Sample xorg.files for various machines can be found here. These can sometimes save you reading the documentation, but some of them are not the best setup (that's a polite way of putting it!.....and if you still haven't taken the hint.....you are recommended not to use them or look at them unless you are really stuck). If you still want to use them then download the file using the wget command at the bottom of the appropriate page. Then move it using the command "sudo mv file_name /etc/X11/xorg.conf" where file_name will be something like "ibook2.txt". Reboot using "sudo reboot".
It is not hard though to setup your own xorg.conf file, and if you have an external monitor then it is certainly recommended you do so. Some instructions for setting up an xorg.conf and detecting your monitor resolutions are below:
Get to a console, for example via single user mode. Then type:
sudo Xorg -configure sudo mv xorg.conf.new /etc/X11/xorg.conf sudo nano /etc/X11/xorg.conf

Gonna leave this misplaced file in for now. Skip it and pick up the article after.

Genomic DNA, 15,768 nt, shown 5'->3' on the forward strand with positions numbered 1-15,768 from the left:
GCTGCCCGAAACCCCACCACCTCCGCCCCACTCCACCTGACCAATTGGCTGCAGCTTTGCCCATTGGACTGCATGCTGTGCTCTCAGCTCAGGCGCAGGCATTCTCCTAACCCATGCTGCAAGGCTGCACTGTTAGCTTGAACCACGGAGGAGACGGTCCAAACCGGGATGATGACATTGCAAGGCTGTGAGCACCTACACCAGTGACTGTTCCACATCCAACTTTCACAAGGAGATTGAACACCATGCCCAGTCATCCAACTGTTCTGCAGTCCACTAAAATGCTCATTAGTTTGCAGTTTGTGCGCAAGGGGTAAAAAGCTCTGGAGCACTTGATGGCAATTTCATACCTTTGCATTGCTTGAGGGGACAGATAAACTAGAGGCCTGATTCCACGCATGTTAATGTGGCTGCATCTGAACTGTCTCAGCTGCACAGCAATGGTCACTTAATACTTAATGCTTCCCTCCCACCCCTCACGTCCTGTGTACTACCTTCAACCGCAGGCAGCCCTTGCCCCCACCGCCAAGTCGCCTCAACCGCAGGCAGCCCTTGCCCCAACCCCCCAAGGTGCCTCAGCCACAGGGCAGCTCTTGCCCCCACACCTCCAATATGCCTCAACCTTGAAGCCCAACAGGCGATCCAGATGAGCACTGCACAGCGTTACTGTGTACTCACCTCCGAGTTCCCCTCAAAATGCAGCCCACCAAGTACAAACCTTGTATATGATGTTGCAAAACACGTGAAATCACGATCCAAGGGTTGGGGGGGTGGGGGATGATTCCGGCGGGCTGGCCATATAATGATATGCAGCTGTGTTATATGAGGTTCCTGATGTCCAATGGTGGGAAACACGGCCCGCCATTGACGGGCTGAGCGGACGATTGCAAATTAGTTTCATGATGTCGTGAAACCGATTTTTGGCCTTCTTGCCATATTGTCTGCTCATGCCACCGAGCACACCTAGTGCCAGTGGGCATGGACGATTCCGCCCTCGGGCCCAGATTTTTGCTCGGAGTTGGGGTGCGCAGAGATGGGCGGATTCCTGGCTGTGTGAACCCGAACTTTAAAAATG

Note the capital 'X' in "sudo Xorg -configure" and "X11". Also, you can probably ignore any errors from the command, such as "number of created screens does not match number of detected devices", as it will still generate an xorg.conf file. It just means you will have to delete some sections of the xorg.conf.
At this point you may be freaking out a bit because it does look complicated when you are new to this sort of thing! However, once you overcome your panic and approach it more with a “can do” attitude you’ll see it is not so hard.
An xorg.conf file is composed of a number of sections which may be present in any order. Each section has the form:
Section "SectionName" SectionEntry ... EndSection
To solve graphics problems we are mainly interested in the "Monitor", "Device" and "Screen" sections. Assuming you have a standard single monitor setup, then you probably only want 1 of each of these sections so you may have to delete some sections if it gives you two. If this is the case, examine the two “Device” sections and look at the Driver section entry. If you have an Apple computer then the section you want to keep will have radeon, ati, r128, nouveau or nv written in the Driver entry (what is written depends on your graphics card). There are no proprietary (non-free) drivers for ppc. Above the Driver entry will be the Identifier entry. This is a unique name given to the graphics device and will probably be something like “Card0”.